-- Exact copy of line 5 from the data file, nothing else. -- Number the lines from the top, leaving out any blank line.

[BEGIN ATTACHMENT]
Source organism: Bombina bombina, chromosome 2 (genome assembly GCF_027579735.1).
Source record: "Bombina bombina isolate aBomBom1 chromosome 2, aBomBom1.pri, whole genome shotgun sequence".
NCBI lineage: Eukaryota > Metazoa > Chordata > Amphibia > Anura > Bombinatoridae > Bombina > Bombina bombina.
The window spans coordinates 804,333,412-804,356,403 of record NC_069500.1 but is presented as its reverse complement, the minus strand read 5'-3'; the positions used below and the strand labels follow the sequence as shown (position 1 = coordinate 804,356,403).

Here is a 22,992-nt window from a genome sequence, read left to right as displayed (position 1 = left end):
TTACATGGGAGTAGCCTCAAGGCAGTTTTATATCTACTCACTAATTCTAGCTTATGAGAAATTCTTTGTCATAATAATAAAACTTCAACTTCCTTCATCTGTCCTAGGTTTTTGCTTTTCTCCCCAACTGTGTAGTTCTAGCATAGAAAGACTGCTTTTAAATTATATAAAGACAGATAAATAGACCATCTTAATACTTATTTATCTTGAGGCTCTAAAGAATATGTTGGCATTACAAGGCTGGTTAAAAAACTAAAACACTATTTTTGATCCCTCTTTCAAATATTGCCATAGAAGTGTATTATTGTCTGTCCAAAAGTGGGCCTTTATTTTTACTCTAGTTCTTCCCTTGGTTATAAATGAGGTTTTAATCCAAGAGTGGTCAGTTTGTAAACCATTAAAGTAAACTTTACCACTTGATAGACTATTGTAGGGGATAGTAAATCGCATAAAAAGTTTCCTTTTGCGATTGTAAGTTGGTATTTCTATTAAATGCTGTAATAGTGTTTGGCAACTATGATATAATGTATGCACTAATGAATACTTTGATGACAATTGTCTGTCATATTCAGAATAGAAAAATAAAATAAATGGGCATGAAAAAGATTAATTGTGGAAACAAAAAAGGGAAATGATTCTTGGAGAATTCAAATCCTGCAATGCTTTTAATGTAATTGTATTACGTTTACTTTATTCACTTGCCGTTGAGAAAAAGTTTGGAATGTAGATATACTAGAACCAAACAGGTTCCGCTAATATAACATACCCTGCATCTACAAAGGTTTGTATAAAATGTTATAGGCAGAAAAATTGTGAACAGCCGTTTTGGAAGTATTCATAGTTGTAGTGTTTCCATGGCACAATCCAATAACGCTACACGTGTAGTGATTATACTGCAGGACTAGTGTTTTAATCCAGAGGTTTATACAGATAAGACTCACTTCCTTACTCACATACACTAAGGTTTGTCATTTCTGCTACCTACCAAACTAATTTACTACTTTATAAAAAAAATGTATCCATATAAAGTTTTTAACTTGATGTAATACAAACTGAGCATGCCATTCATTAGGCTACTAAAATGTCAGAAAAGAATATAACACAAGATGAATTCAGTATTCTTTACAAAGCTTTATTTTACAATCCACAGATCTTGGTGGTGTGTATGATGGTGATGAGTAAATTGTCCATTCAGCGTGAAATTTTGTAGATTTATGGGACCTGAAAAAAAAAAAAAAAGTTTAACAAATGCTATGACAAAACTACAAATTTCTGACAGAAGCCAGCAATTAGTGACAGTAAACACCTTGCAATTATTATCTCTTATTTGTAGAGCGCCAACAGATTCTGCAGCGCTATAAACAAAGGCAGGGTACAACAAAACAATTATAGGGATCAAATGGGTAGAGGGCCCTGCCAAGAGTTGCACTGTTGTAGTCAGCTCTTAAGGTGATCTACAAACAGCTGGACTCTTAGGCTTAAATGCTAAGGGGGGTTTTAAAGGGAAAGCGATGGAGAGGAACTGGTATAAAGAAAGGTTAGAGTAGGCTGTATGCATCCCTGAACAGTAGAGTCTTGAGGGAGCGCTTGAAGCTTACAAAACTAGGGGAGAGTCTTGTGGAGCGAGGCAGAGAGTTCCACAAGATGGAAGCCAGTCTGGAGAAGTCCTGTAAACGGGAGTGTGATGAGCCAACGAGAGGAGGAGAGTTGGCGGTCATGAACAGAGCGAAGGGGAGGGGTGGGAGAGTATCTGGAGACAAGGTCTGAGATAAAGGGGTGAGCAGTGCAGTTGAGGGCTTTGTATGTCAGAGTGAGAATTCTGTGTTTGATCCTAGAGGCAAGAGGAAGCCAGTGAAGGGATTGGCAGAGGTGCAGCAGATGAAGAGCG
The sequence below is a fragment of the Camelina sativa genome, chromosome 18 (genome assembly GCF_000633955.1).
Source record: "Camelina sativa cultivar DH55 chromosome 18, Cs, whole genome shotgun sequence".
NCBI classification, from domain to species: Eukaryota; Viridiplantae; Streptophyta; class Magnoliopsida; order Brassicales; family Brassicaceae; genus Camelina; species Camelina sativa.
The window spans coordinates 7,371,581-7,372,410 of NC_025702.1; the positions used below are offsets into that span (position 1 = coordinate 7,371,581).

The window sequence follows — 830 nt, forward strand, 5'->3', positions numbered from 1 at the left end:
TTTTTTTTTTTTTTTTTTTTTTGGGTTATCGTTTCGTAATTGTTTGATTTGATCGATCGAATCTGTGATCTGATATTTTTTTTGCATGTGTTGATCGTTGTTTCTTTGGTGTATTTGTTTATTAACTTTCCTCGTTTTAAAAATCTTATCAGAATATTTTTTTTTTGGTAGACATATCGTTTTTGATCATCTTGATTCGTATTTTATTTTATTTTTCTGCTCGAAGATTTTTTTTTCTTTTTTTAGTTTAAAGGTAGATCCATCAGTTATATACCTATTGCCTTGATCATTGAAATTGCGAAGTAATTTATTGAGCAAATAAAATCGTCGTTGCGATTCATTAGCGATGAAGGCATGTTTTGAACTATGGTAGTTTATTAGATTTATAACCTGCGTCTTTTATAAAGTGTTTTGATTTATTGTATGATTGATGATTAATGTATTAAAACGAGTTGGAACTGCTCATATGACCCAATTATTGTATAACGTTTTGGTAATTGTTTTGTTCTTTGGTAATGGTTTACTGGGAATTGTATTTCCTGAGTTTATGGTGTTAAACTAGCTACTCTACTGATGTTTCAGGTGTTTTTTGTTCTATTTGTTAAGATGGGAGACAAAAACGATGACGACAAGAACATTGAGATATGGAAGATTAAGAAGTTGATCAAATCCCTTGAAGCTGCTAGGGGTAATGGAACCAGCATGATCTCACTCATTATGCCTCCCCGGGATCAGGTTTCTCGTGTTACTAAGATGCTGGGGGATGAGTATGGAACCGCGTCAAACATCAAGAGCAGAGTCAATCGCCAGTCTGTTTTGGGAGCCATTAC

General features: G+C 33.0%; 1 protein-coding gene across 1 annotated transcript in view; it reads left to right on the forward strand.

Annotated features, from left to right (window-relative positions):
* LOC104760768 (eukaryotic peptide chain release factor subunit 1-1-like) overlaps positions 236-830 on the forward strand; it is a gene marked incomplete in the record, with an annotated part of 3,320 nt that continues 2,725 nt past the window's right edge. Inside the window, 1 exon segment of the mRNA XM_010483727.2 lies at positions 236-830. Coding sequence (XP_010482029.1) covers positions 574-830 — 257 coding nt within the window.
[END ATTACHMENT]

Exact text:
Here is a 22,992-nt window from a genome sequence, read left to right as displayed (position 1 = left end):